Whispers and Sighs, as described by songwriter Mary Gauthier, is “a masterpiece, a parting gift from an imagination of genius.” The album is indeed a powerful last statement from David Olney, an underappreciated, long known as a songwriter’s songwriter, who ranks with the idiom’s best, be it Townes Van Zandt, Steve Earle, Guy Clark, and just a precious few others. In fairness, this is a collaborative project that has Olney writing songs with rising singer-songwriter Anana Kaye, and her husband Irakli Gabriel, both of whom hail originally from the country, Georgia, but reside in East Nashville where the sessions were recorded. In addition, longtime Olney collaboration and hit songwriter John Hadley pitched in on a few. The album has Olney and Kaye taking turns on intimate self-portraits, myths, tales, and various existential fare that run the gamut from provocative to unsettling, to peaceful. They are all well-crafted and the unsettled notion stems mostly from the fact that those of us who have long listened to Olney, can’t help but well up with a few tears, knowing he’s gone.
Take for instance the opening song, “My Favorite Goodbye,” which in an eerie way seems to presage his departure as he sings about a lover leaving – “She took everything but time…Time takes everything but love.” Somehow that lyric will be forever indelible. Kaye follows with “The Last Dream of You,” bringing the haunting sensuality of European music and some of that same quality in her vocals, as if a more refined Lucinda Williams. The vibe and tempo brighten to rock-like proportions for “Lie to Me, Angel” as Olney sings with a healthy dose of defiance and sarcasm as the song fades to resounding echoes of a loud argument. Kaye picks up this more aggressive spirit, leading us through “Thank You Note.” Even some of these titles seem to be foreboding harbingers of Olney’s passing. In fact, according to Kaye and Gabriel, mere moments after hitting save on the final mixes, the phone rang with the news of his sudden departure.
This is not to suggest that we have a dirge-like record steeped in morbidity despite some of those moments. The lush strings provide the perfect romantic backdrop for the Olney-led “Behind Your Smile,” a superbly gorgeous love song. Kaye takes the reins, singing emotively, in the acoustic folk of “Why Can’t We Get This Right?”, turns rock shouter in the raucous “Last Days of Rome,” and returns to her signature brooding, mysterious, sensual style in the contemplative ballad title track.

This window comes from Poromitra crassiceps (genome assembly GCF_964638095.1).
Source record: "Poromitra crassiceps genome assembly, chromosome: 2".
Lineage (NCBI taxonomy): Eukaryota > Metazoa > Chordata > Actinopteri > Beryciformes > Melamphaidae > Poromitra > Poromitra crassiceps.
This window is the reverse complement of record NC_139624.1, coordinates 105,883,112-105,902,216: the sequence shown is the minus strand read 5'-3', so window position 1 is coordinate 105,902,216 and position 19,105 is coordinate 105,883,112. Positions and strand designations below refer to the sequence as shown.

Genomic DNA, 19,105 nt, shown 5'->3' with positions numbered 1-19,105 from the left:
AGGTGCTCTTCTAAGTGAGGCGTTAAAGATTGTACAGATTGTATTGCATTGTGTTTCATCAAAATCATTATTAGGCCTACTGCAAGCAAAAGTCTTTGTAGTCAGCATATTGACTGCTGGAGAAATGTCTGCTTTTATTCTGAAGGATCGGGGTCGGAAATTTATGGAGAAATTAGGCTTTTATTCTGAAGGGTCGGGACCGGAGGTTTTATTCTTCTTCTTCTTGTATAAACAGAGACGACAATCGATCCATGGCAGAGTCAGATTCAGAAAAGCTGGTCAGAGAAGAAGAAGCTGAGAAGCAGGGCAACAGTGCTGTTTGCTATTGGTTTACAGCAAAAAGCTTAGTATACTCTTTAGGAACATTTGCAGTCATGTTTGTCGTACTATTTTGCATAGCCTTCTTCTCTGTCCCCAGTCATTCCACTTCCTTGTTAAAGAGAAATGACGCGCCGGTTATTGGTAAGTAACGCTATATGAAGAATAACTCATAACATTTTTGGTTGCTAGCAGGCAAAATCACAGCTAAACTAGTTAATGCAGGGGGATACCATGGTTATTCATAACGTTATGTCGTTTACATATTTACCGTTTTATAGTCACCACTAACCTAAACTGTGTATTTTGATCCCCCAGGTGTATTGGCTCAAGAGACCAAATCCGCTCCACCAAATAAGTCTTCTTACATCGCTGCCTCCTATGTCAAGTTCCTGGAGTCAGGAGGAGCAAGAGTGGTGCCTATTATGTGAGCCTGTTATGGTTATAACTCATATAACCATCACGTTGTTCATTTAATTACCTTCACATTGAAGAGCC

Olney delivers another memorable performance in the more stripped-down “The World We Used to Know,” a bitter mythical take on nostalgia that somehow rather coincidently describes the unsettled nature of America’s politics leading to the Election – “Who is the enemy. I don’t know anymore.” As that song ends in a blur of cacophony, Kaye gently next eases into the lovely, piano and cello-driven “Tennessee Moon.” “The Great Manzini (Disappearing Act)” begins with a chamber music-like intro that continues as Olney enters with his half sung/half spoke vocal for the album’s most searingly haunting track with such lines as “the city’s under quarantine.” Olney’s voice is so clear and distinctive in the mix over the strings, as if a voice beaming its way to us from the heavens. Fittingly, when describing the album, he says, “We have no idea where the songs come from, but they bring a peace of mind like an old photograph of home. Wherever that may be.”
Brett Ryan Stewart (Wirebird Productions) produced and mixed the record at his studio in Nashville. Stewart is another rising star in his field, having garnered Grammy consideration for projects he’s helmed, along with notable TV and film placements. Richard Dodd, recipient of the Best Engineer Grammy Award for Tom Petty’s Wildfowers, mastered the project which features an impressive array of Nashville musicians and vocalists — perhaps most notably Olney’s long-time musical collaborator and bassist Daniel Seymour, and bassist Chris Donohue, who has worked with such artists as Emmylou Harris, Robert Plant, and Elvis Costello.
This is heady, soul plunging stuff, the kind that should earn high consideration on Year’s Best lists – a farewell of first order.